Hey, I found love, varied and finally amazingly profound, and that brings joy, and I may have had three years of a happiness that few beings ever possess. But most importantly, and what lies behind my giving up, is an acknowledgement of where my strengths, abilities and fortune do lie, as much as where they don’t.
It’s simply an acceptance that if I try to become a star, run a business, even do sponsored charity work, I will fail before I even limp up to the first hurdle — that very high one with the spikes on top (another call back there).
If I tried to turn my cooking skills into a business at street food or fine dining level, I would be living on the unsold food on a daily basis, getting very fat until the money ran out. I have spent lots of quids promoting my book of verse on social media, but, despite one five star review (which folks probably but wrongly assume is my own or by a relative, while in reality not even my own family feels inclined to big me up), and despite ‘reaching’ thirty-one thousand pages, not a single one of the 187 folks who clicked on the ad purchased a copy. I have tried to sell my computer skills to the technophobic of all ages, but only one of the many leaflets elicited a reply, from a flat in Maida Vale; the posh but neurotic-sounding woman who answered the entryphone told me in a terrified voice that she’d changed her mind, and wouldn’t even open the door. It’s not as if she even got a close look at me. Maybe she saw me approach and didn’t like the cut of my jib. That way paranoia lies, so let us move on.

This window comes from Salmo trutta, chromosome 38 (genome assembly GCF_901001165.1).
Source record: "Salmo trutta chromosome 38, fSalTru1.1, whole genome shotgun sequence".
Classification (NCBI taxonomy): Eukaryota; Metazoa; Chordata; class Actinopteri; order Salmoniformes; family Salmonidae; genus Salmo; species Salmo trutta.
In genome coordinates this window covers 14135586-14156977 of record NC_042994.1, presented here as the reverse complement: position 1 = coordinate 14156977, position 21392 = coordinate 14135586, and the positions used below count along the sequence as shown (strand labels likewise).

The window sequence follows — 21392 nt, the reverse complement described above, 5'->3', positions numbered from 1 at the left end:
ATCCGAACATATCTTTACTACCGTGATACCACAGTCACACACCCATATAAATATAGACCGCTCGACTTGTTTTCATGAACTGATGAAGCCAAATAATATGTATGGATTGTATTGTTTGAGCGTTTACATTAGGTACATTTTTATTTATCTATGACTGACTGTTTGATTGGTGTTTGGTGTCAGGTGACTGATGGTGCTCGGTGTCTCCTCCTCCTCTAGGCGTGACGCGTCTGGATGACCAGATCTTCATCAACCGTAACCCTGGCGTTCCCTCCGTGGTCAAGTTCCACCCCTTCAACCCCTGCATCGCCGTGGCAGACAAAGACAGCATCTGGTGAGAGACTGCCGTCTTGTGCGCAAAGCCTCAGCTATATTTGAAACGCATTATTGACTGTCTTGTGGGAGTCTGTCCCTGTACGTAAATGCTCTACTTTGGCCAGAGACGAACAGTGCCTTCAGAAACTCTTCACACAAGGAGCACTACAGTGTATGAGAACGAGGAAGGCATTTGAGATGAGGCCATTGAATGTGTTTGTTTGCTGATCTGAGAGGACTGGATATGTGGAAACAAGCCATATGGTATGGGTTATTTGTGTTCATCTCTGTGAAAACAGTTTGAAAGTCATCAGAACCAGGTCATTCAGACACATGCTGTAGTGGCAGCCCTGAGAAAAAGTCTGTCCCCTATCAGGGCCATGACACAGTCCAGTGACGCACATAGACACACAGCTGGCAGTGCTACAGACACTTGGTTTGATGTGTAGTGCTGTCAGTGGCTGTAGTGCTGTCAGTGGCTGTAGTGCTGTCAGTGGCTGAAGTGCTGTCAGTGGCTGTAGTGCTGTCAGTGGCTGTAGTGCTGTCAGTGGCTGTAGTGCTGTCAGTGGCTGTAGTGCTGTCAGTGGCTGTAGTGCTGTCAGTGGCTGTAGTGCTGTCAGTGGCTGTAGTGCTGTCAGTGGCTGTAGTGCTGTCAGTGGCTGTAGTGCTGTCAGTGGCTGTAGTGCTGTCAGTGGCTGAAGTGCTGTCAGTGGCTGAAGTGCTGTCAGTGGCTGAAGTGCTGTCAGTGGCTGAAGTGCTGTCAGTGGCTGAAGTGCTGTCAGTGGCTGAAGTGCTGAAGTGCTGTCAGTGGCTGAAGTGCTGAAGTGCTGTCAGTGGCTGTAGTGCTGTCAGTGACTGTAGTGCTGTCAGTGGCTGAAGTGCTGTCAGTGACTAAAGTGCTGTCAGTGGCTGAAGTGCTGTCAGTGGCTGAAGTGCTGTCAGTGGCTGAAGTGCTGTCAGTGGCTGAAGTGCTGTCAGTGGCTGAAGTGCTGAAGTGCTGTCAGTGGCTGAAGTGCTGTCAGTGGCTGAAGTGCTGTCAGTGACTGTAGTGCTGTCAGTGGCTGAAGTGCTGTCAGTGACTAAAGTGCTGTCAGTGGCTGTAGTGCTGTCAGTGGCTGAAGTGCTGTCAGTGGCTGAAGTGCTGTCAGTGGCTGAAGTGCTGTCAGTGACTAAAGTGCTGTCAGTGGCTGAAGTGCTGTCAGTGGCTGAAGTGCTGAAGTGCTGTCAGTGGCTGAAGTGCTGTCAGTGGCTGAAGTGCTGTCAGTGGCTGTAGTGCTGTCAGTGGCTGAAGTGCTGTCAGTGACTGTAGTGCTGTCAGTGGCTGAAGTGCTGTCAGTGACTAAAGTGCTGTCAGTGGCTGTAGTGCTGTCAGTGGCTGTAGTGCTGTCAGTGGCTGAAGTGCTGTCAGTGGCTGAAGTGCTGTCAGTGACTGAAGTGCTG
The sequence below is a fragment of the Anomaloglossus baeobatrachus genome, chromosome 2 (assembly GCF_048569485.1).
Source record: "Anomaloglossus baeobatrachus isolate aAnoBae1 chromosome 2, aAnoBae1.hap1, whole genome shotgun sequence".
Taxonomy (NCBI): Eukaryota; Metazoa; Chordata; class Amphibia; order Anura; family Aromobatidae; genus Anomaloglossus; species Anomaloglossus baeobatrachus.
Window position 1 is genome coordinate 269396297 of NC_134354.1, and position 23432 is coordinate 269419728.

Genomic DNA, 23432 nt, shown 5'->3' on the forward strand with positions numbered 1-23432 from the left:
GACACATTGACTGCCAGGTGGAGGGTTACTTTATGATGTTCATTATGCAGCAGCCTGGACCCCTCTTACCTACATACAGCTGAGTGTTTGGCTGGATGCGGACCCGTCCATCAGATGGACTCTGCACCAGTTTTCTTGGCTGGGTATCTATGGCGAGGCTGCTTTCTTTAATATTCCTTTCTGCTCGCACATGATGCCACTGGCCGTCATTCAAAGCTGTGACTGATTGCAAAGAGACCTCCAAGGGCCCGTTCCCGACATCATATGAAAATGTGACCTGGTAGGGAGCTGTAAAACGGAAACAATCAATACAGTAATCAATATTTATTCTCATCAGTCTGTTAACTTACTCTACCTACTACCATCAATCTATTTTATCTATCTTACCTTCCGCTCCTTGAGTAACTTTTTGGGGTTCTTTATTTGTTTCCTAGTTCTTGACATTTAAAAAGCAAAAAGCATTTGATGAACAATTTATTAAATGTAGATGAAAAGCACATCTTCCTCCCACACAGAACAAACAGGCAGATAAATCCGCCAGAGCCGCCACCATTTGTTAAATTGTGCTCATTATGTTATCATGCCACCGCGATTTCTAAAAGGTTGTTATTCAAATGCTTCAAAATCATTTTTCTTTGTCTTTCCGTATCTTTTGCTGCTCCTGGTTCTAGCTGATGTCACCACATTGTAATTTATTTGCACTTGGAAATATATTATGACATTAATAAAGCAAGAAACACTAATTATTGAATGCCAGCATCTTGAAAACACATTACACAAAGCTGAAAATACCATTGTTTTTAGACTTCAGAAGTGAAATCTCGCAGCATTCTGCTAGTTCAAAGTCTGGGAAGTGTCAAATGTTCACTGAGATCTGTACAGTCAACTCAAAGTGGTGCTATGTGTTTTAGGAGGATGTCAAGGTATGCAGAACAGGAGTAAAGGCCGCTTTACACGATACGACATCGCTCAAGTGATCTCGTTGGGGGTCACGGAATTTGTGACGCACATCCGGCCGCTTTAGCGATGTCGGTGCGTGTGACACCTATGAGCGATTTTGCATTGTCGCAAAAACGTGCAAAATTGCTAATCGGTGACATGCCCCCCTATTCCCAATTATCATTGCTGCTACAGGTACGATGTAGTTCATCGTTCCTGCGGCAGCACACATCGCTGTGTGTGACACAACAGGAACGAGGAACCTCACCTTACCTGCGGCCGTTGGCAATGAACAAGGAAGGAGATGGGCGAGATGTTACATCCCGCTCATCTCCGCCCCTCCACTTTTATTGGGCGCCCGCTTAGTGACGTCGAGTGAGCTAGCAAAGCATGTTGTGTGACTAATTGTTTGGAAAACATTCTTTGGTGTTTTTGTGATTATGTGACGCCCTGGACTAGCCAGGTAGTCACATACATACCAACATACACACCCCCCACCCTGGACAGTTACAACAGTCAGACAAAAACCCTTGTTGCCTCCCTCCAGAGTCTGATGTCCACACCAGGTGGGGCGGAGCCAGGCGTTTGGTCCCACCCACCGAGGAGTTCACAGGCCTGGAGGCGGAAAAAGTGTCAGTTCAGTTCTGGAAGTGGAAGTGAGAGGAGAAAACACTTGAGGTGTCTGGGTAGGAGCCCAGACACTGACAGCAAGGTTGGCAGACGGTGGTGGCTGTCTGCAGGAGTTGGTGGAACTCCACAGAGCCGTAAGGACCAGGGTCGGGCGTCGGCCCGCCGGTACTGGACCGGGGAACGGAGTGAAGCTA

The point is that, though there’s little danger of starvation, before age finally prompts the state to give back some of the cash paid in taxes over decades in computer offices, I would like a bit more of a cushion for my fading years. Keen as I am to quit this life, love at least prompts me to hang around, in case I can be any use to not just the distant belovéd, but anyone who might need my support or succour.